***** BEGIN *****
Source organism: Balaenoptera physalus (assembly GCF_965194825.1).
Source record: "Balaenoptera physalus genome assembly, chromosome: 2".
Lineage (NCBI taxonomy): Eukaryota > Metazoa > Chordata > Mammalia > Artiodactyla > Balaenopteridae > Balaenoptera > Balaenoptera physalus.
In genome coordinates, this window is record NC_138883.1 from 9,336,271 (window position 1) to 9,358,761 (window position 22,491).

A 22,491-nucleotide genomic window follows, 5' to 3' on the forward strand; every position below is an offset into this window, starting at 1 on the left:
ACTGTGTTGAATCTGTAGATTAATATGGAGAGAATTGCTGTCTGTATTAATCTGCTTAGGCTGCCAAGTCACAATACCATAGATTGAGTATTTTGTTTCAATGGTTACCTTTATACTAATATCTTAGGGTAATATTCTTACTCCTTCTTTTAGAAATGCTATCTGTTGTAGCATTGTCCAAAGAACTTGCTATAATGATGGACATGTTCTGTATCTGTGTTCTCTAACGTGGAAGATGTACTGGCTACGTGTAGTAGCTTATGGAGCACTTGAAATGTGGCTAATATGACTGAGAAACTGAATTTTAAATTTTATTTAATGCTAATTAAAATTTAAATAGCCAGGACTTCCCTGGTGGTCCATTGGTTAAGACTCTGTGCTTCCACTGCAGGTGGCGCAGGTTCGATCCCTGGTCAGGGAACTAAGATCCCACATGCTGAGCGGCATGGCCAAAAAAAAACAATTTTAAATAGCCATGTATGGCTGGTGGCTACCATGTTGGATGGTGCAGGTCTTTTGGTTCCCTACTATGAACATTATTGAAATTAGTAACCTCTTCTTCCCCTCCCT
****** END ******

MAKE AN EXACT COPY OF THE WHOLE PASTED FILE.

Source organism: Balaenoptera physalus (assembly GCF_965194825.1).
Source record: "Balaenoptera physalus genome assembly, chromosome: 2".
Lineage (NCBI taxonomy): Eukaryota > Metazoa > Chordata > Mammalia > Artiodactyla > Balaenopteridae > Balaenoptera > Balaenoptera physalus.
In genome coordinates, this window is record NC_138883.1 from 9,336,271 (window position 1) to 9,358,761 (window position 22,491).

A 22,491-nucleotide genomic window follows, 5' to 3' on the forward strand; every position below is an offset into this window, starting at 1 on the left:
ACTGTGTTGAATCTGTAGATTAATATGGAGAGAATTGCTGTCTGTATTAATCTGCTTAGGCTGCCAAGTCACAATACCATAGATTGAGTATTTTGTTTCAATGGTTACCTTTATACTAATATCTTAGGGTAATATTCTTACTCCTTCTTTTAGAAATGCTATCTGTTGTAGCATTGTCCAAAGAACTTGCTATAATGATGGACATGTTCTGTATCTGTGTTCTCTAACGTGGAAGATGTACTGGCTACGTGTAGTAGCTTATGGAGCACTTGAAATGTGGCTAATATGACTGAGAAACTGAATTTTAAATTTTATTTAATGCTAATTAAAATTTAAATAGCCAGGACTTCCCTGGTGGTCCATTGGTTAAGACTCTGTGCTTCCACTGCAGGTGGCGCAGGTTCGATCCCTGGTCAGGGAACTAAGATCCCACATGCTGAGCGGCATGGCCAAAAAAAAACAATTTTAAATAGCCATGTATGGCTGGTGGCTACCATGTTGGATGGTGCAGGTCTTTTGGTTCCCTACTATGAACATTATTGAAATTAGTAACCTCTTCTTCCCCTCCCT